Study finds that arteries adapt to oxidative stress caused by aging Although the causes of many age-related diseases remain unknown, oxidative stress is thought to be the main culprit. Oxidative stress has been linked to cardiovascular and neurodegenerative diseases including diabetes, hypertension and age-related cancers. However, researchers at the University of Missouri recently found that aging actually offered significant protection against oxidative stress. These findings suggest that aging may trigger an adaptive response to counteract the effects of oxidative stress on blood vessels.
Gene-based cures for human diseases are now on the horizon A study led by Shoukhrat Mitalipov, Ph.D., and Hong Ma, M.D., Ph.D., at the Center for Embryonic Cell and Gene Therapy at Oregon Health & Science University and the Oregon National Primate Research Center has revealed the first critical step in developing novel gene and stem cell therapy treatments for patients with mitochondrial disease.
A team of bioengineers at Brigham and Women’s Hospital (BWH), led by Ali Khademhosseini, PhD, and Nasim Annabi, PhD, of the Biomedical Engineering Division, has developed a new protein-based gel that, when exposed to light, mimics many of the properties of elastic tissue, such as skin and blood vessels. In a paper published in Advanced Functional Materials, the research team reports on the new material’s key properties, many of which can be finely tuned, and on the results of using the material in preclinical models of wound healing.
Researchers use egg yolks to create supplement that could improve lives of people with celiac disease. (Edmonton) University of Alberta researchers may have found a way to help people with celiac disease enjoy the wide variety of foods they normally have to shun.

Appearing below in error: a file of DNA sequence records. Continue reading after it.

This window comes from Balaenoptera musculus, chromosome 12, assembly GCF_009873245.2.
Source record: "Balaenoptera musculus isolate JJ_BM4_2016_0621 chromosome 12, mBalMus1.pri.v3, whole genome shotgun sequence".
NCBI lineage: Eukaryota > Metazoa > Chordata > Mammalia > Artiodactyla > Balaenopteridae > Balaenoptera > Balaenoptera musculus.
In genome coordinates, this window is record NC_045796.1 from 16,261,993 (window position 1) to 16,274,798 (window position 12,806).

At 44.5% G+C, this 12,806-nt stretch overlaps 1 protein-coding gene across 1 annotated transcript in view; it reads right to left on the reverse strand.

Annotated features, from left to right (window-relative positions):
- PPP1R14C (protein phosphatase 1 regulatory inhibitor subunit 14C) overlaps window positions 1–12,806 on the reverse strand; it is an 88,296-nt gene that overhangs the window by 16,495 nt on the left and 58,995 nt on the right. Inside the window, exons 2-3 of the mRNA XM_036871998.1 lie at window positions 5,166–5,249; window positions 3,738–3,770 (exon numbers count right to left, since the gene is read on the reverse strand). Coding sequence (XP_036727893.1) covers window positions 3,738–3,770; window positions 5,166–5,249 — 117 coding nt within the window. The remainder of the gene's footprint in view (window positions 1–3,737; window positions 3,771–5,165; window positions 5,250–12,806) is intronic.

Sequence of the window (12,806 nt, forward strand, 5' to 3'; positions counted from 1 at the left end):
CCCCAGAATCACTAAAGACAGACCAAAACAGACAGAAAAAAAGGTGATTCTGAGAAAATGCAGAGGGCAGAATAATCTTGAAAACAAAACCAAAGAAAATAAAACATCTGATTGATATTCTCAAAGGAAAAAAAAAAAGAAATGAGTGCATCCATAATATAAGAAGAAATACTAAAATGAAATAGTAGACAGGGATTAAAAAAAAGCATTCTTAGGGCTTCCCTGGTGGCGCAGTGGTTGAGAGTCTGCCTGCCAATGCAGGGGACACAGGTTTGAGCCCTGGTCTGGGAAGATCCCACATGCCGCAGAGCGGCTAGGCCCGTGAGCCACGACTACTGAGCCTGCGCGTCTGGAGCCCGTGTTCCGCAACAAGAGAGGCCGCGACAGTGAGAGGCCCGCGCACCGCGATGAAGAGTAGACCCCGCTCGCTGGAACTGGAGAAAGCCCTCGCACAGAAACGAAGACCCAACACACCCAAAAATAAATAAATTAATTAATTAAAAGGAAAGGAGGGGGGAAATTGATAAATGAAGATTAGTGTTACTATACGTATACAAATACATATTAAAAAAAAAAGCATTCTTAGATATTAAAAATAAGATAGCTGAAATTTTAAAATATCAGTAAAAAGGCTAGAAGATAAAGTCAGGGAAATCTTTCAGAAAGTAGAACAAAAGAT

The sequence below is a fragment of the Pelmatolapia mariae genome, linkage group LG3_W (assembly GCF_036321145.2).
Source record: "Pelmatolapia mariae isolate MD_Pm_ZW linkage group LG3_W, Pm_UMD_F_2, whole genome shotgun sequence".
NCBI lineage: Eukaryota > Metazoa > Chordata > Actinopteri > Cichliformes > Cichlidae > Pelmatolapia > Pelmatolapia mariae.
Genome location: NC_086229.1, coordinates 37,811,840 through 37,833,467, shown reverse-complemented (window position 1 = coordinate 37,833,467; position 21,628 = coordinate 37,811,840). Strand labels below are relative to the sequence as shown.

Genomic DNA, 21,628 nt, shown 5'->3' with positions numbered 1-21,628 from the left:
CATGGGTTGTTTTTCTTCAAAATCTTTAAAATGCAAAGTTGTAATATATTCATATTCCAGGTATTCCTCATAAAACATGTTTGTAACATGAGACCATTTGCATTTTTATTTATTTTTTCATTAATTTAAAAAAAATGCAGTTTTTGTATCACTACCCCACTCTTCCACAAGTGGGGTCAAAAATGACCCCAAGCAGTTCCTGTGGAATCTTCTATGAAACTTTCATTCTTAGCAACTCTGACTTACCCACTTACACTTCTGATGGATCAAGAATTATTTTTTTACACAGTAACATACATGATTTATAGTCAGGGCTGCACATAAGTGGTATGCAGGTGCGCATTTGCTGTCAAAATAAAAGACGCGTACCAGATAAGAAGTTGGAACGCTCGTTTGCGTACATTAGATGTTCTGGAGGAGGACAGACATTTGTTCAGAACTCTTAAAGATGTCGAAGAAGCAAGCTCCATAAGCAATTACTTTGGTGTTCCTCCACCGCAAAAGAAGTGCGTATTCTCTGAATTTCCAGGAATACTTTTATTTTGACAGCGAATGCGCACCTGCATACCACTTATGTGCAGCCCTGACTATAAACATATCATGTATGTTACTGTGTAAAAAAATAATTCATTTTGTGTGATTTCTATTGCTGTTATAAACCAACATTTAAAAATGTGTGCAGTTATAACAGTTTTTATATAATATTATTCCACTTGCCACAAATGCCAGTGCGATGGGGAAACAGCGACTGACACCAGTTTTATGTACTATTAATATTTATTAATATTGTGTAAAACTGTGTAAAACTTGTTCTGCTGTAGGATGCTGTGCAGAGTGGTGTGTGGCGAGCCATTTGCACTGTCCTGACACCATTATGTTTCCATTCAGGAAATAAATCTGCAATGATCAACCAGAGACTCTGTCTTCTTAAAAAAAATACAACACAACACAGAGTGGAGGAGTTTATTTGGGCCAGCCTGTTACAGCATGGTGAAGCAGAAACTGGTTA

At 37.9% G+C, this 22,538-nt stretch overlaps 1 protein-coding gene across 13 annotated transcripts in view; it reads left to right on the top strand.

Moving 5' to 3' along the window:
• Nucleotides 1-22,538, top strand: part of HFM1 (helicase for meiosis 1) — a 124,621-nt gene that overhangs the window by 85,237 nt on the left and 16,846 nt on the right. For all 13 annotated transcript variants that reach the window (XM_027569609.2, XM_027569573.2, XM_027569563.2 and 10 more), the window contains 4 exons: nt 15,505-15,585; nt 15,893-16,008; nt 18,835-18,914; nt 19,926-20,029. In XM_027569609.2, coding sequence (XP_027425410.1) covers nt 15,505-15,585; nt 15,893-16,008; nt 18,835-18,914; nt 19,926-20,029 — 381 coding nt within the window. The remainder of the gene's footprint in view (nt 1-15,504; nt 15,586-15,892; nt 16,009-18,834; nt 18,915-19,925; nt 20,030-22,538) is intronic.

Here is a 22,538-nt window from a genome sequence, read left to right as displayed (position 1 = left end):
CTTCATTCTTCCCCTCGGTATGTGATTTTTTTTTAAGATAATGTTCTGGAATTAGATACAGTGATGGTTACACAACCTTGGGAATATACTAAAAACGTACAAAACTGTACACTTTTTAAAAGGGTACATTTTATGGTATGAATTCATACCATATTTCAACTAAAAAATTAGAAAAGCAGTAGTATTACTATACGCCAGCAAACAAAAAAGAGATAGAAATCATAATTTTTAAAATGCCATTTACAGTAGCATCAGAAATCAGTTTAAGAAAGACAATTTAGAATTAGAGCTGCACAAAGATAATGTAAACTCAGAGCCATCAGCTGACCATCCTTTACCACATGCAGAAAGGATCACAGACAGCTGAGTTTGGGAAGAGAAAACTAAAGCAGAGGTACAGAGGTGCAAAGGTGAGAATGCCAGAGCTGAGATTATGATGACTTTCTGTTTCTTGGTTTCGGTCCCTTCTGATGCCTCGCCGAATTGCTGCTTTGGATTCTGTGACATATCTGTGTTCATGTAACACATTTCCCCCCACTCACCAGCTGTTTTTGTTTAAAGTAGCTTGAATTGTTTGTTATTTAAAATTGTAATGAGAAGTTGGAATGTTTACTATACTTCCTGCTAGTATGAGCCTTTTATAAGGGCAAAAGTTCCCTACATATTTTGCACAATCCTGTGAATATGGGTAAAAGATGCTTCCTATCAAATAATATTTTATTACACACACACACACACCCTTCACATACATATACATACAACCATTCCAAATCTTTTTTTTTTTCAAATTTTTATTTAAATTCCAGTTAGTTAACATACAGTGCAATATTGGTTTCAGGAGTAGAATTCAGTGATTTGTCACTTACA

Weight-lifting and jumping exercises improved bone density, could decrease osteoporosis risk Men gradually lose bone mass as they age, which puts them at risk for developing osteoporosis, a condition that makes bones weak and prone to breakage. Nearly 2 million men in the U.S. have the condition, and 16 million more have low bone mass, studies have shown. Now, University of Missouri researchers have found that certain types of weight-lifting and jumping exercises, when completed for at least six months, improve bone density in active, healthy, middle-aged men with low bone mass. These exercises may help prevent osteoporosis by facilitating bone growth, according to the study published in Bone.
A study showed that scientists can wirelessly determine the path a mouse walks with a press of a button. Researchers at the Washington University School of Medicine, St. Louis, and University of Illinois, Urbana-Champaign, created a remote controlled, next-generation tissue implant that allows neuroscientists to inject drugs and shine lights on neurons deep inside the brains of mice. The revolutionary device is described online in the journal Cell. Its development was partially funded by the National Institutes of Health.
Anti-cancer strategies generally involve killing off tumor cells. However, cancer cells may instead be coaxed to turn back into normal tissue simply by reactivating a single gene, according to a study published June 18th in the journal Cell. Researchers found that restoring normal levels of a human colorectal cancer gene in mice stopped tumor growth and re-established normal intestinal function within only 4 days. Remarkably, tumors were eliminated within 2 weeks, and signs of cancer were prevented months later. The findings provide proof of principle that restoring the function of a single tumor suppressor gene can cause tumor regression and suggest future avenues for developing effective cancer treatments.